DISABILITY DOESN’T EXEMPT EMPLOYEES FROM DISCIPLINE
A recent case out of Illinois joins a host of cases from other states holding that an employer that disciplines or terminates an employee for inappropriate conduct caused by a disability does not violate the Americans with Disabilities Act (ADA) or the Family and Medical Leave Act (FMLA). Employers are given wide latitude to develop and enforce conduct rules for the workplace. Nevertheless, employers should always consult a trusted adviser, like NAE, before making any decisions because each case is different and the outcome will be dependent on the facts surrounding each particular case.
Court Says Unacceptable Behavior Not Excused by Mental Illness
Gloria Medina was an administrative assistant for the Berwyn South School District, whose duties included providing clerical support, interpreting and translating documents between English and Spanish, and maintaining an accurate record-keeping system. She took FMLA leave related to major depression and generalized anxiety disorder. While she was out on leave, the Berwyn South School District decided to combine administrative offices into one building. As a result, when Ms. Medina returned from leave, she was placed in a shared office with two other administrative assistants.
On her first day back, Ms. Medina was asked by her supervisor to translate a letter, which she stated she could not do because of the new office arrangement. She also stated she had too many other things to do. According to Ms. Medina, her supervisor told her she needed to multitask “or else.” When Ms. Medina asked “or else what?” she was told she was being insubordinate. Ms. Medina and her supervisor met a few days later to discuss the translation, specifically the errors in the translation. During that meeting, Ms. Medina was again told she was being insubordinate.
Feeling extremely anxious following the meeting, Ms. Medina called her therapist who advised her to call an ambulance. Ms. Medina called 911 three times; the first two times she hung up. She reported she was having a panic attack. As Ms. Medina was being wheeled out of the school on a gurney, she yelled at her supervisor,” You caused it. You did this to me.” This incident was witnessed by students and parents.
Ms. Medina was placed on administrative leave the following day. Ms. Medina’s doctor sent a letter to the district requesting that Ms. Medina be put on medical leave due to her mental illness. An investigation was conducted and the school district ultimately decided to terminate Ms. Medina’s employment.
Ms. Medina filed a lawsuit alleging that she had been wrongfully terminated because of her disability and that the school district had interfered with her rights under FMLA. The court, ruling against Ms. Medina, stated “when an employee engages in behavior that is unacceptable in the workplace … the fact that the behavior is precipitated by her mental illness does not present an issue under the Americans with Disabilities Act; the behavior itself disqualifies her from continued employment and justifies her discharge.” Ms. Medina’s lawsuit was dismissed.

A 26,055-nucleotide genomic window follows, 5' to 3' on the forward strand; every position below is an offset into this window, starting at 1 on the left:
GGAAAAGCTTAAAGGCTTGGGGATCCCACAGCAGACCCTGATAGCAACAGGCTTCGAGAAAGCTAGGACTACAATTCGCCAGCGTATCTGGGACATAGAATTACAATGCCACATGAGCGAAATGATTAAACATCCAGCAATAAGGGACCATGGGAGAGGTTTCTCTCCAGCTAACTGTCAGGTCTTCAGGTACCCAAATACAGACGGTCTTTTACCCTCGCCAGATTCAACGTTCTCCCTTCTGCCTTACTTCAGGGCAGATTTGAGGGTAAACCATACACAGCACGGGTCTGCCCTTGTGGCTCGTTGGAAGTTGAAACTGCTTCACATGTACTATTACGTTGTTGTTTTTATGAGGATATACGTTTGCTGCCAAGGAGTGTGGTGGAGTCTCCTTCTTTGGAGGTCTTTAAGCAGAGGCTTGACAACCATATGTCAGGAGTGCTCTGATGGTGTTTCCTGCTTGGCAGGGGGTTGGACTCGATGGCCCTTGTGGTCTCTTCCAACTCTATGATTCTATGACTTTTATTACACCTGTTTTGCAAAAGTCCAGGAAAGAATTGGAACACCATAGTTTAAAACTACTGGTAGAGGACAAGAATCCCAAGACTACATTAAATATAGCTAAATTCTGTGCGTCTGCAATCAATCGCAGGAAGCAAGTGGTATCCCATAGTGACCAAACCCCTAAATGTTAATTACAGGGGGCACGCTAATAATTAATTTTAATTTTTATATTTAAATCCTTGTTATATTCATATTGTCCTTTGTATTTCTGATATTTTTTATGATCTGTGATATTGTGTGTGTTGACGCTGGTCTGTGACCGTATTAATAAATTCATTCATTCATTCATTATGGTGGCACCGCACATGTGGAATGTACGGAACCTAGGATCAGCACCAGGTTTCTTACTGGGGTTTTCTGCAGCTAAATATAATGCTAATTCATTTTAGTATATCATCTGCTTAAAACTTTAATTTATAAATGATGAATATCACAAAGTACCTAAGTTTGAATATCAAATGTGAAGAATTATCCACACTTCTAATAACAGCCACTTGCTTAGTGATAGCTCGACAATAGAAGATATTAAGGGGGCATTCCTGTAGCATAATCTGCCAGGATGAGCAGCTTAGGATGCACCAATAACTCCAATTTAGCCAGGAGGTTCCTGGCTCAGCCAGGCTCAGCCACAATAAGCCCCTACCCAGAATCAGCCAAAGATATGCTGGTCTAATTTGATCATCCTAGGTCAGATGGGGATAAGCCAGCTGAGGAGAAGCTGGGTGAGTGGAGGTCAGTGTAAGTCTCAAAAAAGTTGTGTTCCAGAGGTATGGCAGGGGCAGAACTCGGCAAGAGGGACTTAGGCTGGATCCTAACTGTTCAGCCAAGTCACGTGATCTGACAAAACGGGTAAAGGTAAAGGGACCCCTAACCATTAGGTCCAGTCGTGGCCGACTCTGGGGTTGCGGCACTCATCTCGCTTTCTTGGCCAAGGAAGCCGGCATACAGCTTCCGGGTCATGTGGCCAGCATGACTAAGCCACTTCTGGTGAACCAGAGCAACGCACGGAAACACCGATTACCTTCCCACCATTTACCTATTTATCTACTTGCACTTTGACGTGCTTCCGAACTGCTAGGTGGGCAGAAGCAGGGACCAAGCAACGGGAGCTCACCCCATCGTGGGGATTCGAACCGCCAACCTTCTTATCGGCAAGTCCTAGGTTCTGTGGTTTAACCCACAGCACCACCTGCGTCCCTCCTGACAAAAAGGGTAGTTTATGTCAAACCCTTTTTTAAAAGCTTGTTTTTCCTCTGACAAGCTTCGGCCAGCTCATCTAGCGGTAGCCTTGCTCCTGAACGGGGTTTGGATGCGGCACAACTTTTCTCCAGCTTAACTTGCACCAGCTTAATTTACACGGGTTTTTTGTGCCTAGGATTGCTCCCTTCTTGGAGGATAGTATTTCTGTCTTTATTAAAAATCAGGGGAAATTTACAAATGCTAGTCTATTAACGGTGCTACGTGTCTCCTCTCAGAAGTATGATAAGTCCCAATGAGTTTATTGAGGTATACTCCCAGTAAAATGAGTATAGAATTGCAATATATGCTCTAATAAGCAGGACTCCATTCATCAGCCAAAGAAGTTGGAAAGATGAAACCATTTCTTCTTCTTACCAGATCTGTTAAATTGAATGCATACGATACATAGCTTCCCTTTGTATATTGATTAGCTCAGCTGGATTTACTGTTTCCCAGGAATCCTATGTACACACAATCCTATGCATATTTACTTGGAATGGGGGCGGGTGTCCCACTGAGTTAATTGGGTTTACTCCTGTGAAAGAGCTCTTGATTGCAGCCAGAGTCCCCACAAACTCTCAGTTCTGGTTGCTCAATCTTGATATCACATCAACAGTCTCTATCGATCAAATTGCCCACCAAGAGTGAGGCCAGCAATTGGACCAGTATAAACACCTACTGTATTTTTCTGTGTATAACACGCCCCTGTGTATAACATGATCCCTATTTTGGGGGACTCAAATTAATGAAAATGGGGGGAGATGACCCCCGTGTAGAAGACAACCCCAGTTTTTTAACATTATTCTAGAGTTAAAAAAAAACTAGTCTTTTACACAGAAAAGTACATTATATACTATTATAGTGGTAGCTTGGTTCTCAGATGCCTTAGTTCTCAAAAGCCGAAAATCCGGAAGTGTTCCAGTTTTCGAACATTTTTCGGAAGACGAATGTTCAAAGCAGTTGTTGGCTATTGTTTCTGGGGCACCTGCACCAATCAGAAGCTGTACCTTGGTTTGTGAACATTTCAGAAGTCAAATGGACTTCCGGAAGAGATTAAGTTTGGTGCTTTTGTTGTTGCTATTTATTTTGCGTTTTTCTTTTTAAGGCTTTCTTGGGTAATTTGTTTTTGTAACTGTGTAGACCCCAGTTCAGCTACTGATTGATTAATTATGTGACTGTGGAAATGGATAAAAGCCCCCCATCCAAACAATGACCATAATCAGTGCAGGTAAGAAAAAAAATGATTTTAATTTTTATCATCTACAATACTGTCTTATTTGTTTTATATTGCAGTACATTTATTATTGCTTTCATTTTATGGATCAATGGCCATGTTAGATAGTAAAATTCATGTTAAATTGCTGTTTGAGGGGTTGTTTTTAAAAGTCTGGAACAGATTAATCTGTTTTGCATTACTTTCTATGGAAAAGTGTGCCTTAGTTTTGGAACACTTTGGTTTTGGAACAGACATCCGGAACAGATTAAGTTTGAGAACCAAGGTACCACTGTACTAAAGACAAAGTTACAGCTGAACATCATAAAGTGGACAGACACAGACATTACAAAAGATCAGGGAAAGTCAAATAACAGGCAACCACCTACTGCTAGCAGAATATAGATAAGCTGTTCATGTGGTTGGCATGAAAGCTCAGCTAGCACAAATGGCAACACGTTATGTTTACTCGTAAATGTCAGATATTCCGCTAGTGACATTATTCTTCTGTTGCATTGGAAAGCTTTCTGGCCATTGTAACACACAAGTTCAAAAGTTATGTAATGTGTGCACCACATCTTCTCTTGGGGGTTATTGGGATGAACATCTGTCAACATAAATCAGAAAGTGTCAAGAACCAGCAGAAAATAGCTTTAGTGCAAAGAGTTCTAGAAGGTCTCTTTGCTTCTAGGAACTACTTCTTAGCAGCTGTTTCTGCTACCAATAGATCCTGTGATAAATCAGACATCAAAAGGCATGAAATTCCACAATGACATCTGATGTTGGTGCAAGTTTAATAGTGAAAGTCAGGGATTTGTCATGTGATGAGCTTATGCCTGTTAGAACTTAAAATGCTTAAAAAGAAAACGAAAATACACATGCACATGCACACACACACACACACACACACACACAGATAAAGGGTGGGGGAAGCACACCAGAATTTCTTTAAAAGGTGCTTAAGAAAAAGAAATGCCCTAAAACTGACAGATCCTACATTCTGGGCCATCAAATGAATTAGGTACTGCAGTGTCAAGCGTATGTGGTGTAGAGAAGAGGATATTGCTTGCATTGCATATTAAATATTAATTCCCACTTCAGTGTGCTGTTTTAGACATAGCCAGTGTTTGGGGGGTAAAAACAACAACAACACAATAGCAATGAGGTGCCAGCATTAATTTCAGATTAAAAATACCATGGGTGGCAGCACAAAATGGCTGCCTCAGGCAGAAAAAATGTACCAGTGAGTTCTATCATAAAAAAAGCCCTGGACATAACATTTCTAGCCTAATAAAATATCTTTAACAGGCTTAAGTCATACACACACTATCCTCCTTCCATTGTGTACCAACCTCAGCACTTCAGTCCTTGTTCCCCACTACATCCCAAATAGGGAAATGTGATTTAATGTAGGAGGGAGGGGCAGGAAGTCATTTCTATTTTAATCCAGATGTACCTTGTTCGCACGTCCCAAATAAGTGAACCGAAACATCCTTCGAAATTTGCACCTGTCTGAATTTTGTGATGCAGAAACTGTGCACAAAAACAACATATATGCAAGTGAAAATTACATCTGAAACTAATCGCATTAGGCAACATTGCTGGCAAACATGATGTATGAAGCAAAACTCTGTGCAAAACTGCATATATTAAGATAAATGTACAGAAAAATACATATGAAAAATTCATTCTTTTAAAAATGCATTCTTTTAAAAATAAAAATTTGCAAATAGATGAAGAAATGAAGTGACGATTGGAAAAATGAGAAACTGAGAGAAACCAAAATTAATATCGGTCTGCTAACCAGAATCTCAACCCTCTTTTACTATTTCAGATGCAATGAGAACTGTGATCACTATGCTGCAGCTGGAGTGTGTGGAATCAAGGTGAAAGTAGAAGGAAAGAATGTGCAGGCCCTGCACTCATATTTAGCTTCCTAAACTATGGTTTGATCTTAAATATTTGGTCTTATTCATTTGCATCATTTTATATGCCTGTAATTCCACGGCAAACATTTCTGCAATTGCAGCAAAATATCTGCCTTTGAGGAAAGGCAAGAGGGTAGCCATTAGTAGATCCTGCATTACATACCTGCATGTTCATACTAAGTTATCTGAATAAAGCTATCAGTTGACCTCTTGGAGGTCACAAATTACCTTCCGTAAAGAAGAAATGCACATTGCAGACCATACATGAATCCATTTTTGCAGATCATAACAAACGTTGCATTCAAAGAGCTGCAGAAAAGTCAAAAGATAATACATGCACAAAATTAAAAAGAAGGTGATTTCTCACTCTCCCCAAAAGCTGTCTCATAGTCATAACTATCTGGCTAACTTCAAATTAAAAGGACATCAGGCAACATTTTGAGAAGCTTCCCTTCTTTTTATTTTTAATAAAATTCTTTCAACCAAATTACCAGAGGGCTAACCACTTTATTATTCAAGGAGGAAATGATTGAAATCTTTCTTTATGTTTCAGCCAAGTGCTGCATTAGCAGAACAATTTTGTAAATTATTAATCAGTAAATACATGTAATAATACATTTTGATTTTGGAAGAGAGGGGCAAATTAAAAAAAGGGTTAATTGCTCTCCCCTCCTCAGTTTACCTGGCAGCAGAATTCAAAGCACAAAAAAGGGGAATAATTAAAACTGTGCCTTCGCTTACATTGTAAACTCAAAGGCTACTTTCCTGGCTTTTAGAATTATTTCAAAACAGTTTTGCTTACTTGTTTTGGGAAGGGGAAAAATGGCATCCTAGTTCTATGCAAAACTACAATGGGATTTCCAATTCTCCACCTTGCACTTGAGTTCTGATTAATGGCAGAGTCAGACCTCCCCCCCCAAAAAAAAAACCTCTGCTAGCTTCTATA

Employees Cannot Use Alcoholism As Excuse For Misconduct
While alcoholism is a disability protected under the ADA, courts routinely hold that employees cannot use their alcoholism to excuse unacceptable behavior in the workplace. The 6th Circuit Court of Appeal has ruled in favor of employers on multiple occasions noting that even if an individual has alcoholism, the ADA “does not protect [the employee] from his own bad judgment in drinking on the job.” Martin v. Barnesville Exempted Village School District, 209 F.3d 931 (6th Cir. 2000). The 9th Circuit Court of Appeal, which covers Nevada, has come to the same conclusion in similar cases. As the 7th Circuit Court of Appeal stated in Budde v. Kane County Forest Preserve, 597 F.3d 860 (7thCir. 2010), “violation of a workplace rule, even if it is caused by a disability, is no defense to discipline up to and including termination.”
In all of these cases, the employee is being disciplined or terminated for violating a workplace rule and not their disability. Employers have a right to expect employees who suffer from alcoholism or other disabilities to meet the same standards of performance and behavior as other employees, with or without an accommodation. Having a disability, such as alcoholism or drug addiction, does not give an employee carte blanche to violate workplace rules. So long as the workplace rule is job-related and consistent with business necessity when applied to the employee whose disability caused him/her to violate the rule, there is no issue under the ADA.
Every situation is different. The outcome of the above cases are incredibly fact specific. The outcome could have been different with different facts. For that reason, it is important for employers to look at the facts of each situation before making any decision on how to proceed. Employers may also want to discuss the matter with NAE or legal counsel to ensure that they have considered all of the relevant laws that apply to the situation.
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